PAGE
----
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Hormone Replacement Therapy: It Might Be Good For Your Brain?

Every now and then I have the pleasure of featuring a guest blogger – someone whose medical opinions are particularly intriguing or controversial.  Dr. Avrum Bluming submitted a really interesting post last month about cancer – and whether or not we scientists really do understand it fully.  In this post, Dr. Bluming reviews the scientific literature on Hormone Replacement Therapy, and finds some interesting evidence that estrogen might actually be good for the brain – to reduce the risk of dementia.  He also suggests that “chemo brain” – the mental fog associated with cancer therapy (especially breast cancer), may be caused by a rapid decrease in estrogen.  Read his comments carefully and let me know if you find his analysis convincing… And watch out for the passionate “zinger” at the end!

————

The April 29th 2007 issue of the Sunday New York
Times carried a front-page article about the mental fog following treatment of
cancer with chemotherapy.(1) This fog, referred to as chemo brain, usually
clears, but, in approximately 15% of treated patients, may persist for years,
according to the article. All the patients presented
in the article were women, most or all were breast cancer survivors, and the
article does state that a possible cause of chemo brain in these women may be
the lowered estrogen in their bodies, due to their being catapulted into
premature menopause by treatment. The article further states that abrupt
menopause leaves many women fuzzy headed in a more extreme way than natural
menopause, which usually develops gradually. The article goes on to say that
studies of chemo brain have been conducted, overwhelmingly among breast cancer
patients because they represent the largest group of cancer survivors and
because they tend to be sophisticated advocates, challenging doctors and
volunteering for research.

In 1996 a
14-year study concluded that estrogen replacement therapy may be useful for
preventing or delaying the onset of Alzheimer’s disease.(2)

In 1997 a Columbia University study reported a significant
reduction in the risk of Alzheimer’s disease among postmenopausal women taking
estrogen.(3)

In 2000 that same group reported lower levels
of circulating estradiol, the most common form of circulating estrogen, among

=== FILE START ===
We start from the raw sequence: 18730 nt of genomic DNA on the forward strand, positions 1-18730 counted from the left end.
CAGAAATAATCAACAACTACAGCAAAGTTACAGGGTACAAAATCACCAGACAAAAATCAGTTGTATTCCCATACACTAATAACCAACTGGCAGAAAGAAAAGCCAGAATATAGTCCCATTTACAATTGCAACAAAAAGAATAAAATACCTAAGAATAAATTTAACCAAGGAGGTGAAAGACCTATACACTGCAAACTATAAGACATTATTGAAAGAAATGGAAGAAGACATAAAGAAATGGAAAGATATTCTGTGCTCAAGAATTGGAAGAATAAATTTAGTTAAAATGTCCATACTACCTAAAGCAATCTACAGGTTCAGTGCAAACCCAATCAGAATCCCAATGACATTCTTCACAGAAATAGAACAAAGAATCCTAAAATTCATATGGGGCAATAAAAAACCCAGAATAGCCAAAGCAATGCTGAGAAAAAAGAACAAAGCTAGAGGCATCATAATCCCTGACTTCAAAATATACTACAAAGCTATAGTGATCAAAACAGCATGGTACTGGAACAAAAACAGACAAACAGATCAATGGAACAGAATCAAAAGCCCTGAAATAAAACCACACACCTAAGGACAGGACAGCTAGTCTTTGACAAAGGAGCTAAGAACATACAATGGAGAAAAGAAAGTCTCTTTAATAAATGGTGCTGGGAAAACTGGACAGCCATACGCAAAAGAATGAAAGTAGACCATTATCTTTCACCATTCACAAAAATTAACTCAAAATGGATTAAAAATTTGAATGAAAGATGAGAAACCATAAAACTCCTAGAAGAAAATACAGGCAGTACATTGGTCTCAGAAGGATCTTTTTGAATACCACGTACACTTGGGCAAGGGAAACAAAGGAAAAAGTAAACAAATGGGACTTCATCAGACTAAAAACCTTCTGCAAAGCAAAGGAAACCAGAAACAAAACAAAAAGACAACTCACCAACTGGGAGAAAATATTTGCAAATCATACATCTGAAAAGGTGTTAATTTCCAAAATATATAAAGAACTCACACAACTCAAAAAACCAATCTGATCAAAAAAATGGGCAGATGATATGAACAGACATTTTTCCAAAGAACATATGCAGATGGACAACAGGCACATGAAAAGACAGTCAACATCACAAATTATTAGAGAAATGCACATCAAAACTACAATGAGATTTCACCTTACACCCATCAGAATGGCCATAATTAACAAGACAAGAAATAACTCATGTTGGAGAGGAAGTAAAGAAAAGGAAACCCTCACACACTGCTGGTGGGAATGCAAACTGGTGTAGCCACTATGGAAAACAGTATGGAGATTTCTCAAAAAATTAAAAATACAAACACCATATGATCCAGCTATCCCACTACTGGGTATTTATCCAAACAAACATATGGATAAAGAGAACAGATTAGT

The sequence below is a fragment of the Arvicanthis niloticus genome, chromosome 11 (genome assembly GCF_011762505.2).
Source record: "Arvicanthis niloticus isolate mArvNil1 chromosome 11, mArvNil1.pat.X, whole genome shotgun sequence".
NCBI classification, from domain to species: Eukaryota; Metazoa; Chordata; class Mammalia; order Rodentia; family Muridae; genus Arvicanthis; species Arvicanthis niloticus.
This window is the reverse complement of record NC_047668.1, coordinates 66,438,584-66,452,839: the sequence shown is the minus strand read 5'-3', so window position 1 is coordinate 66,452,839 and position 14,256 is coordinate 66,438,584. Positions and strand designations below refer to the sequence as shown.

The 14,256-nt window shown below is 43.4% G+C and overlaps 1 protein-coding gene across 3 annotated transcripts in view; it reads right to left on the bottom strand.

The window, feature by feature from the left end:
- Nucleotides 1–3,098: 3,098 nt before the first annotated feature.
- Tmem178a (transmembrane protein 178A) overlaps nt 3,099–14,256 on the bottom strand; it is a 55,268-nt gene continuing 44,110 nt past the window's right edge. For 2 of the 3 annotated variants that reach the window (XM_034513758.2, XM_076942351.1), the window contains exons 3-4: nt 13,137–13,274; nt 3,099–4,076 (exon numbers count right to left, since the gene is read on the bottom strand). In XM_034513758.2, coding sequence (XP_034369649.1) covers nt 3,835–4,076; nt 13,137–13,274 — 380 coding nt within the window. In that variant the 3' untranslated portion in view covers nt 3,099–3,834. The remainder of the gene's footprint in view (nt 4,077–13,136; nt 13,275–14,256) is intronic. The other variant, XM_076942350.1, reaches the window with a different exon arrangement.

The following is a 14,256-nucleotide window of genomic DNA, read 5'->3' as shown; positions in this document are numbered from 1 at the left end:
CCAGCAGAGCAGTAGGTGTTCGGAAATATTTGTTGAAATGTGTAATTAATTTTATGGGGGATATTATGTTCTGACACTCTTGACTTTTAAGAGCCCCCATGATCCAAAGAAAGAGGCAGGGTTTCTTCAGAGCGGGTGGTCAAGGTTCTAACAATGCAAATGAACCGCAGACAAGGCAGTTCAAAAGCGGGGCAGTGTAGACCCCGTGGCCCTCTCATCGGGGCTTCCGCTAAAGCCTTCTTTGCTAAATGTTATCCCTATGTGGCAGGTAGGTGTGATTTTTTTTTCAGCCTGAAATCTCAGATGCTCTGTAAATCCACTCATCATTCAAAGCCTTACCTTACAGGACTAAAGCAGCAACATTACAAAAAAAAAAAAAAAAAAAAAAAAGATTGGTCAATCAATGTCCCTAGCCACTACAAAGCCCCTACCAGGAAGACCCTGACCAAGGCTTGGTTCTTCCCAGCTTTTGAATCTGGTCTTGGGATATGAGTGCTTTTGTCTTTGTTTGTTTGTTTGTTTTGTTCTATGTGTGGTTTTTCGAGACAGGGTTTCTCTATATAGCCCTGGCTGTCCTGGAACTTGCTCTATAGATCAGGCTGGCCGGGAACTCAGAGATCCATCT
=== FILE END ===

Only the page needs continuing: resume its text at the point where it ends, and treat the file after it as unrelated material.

women who developed Alzheimer’s disease compared to those who did not.(4)

Estrogen
has been reported to stimulate nerve growth and synapse formation.(5) (Synapses
are nerve to nerve connections), and to play a beneficial role in nerve response to injury.(6)

In 2003 researchers at the University
of Southern California
identified a mechanism for estrogen-mediated nerve cell protection, which
involved preventing the accumulation of calcium within the mitochondria of the
nerve cells.(7,8)

Estrogen
has also been shown to prevent the buildup of the abnormal chemical called
hyperphosphorylated tau protein, characteristic of Alzheimer’s disease.(9)

Estrogen
administered to female rats who have had their ovaries removed enhanced the
rats’ learning ability.(10,11)

Estrogen
administration to postmenopausal women has been associated with improved verbal
memory.(12-14)

A 2001 analysis of 29 published studies concluded that hormone replacement therapy was
associated with a 34% decreased risk of dementia.(15)

A 2002 study from Johns Hopkins reported a 67% decreased incidence of Alzheimer’s
disease associated with hormone replacement therapy.(16)

A 2006 study from Stanford and the University
of Adelaide in Australia
concluded that early initiation of hormone replacement therapy, from around the
time of menopause may contribute to improved cognition with aging and may delay
dementia.(17)

One can
often selectively quote the medical literature to support a particular point of
view. However, in the face of all these previously quoted studies, one should
at least look skeptically upon the 2003 report from the Women’s Health
Initiative, which found that combination estrogen plus progestin hormone
replacement therapy increased the risk for dementia when started in women over
age 65. The study reported increased dementia as early as 12 months after
starting HRT, but no increased incidence of mild cognitive impairment
associated with HRT use.(18)   If HRT
were really harmful to the brain, a finding that goes against most of what we
think we understand about the beneficial effects of estrogen on brain function,
one would expect early cognitive impairment to become apparent before
full-blown dementia was encountered.

A June, 2004 update of that same study concluded that even estrogen alone increased the
risk for dementia. This update reported an increase in mild cognitive
impairment as well, but the results for mild cognitive impairment were not
statistically significant after women who had this impairment at the start of
the study were excluded from analysis.(19)

The report
on chemo-brain from the New York Times should force us to look again at the
role of estrogen in maintaining normal brain function. Throughout history, male
dominated societies have adopted practices harmful to women. These include foot
binding, genital mutilation, and withholding privileges such as the right to
vote, hold office, and participate in government and education activities. We
should not add premature elimination of HRT, based on facile conclusions and
conflicting data to this list.

Avrum Bluming,
MD, MACP
Clinical Professor of Medicine
University
of Southern California

(References on next post)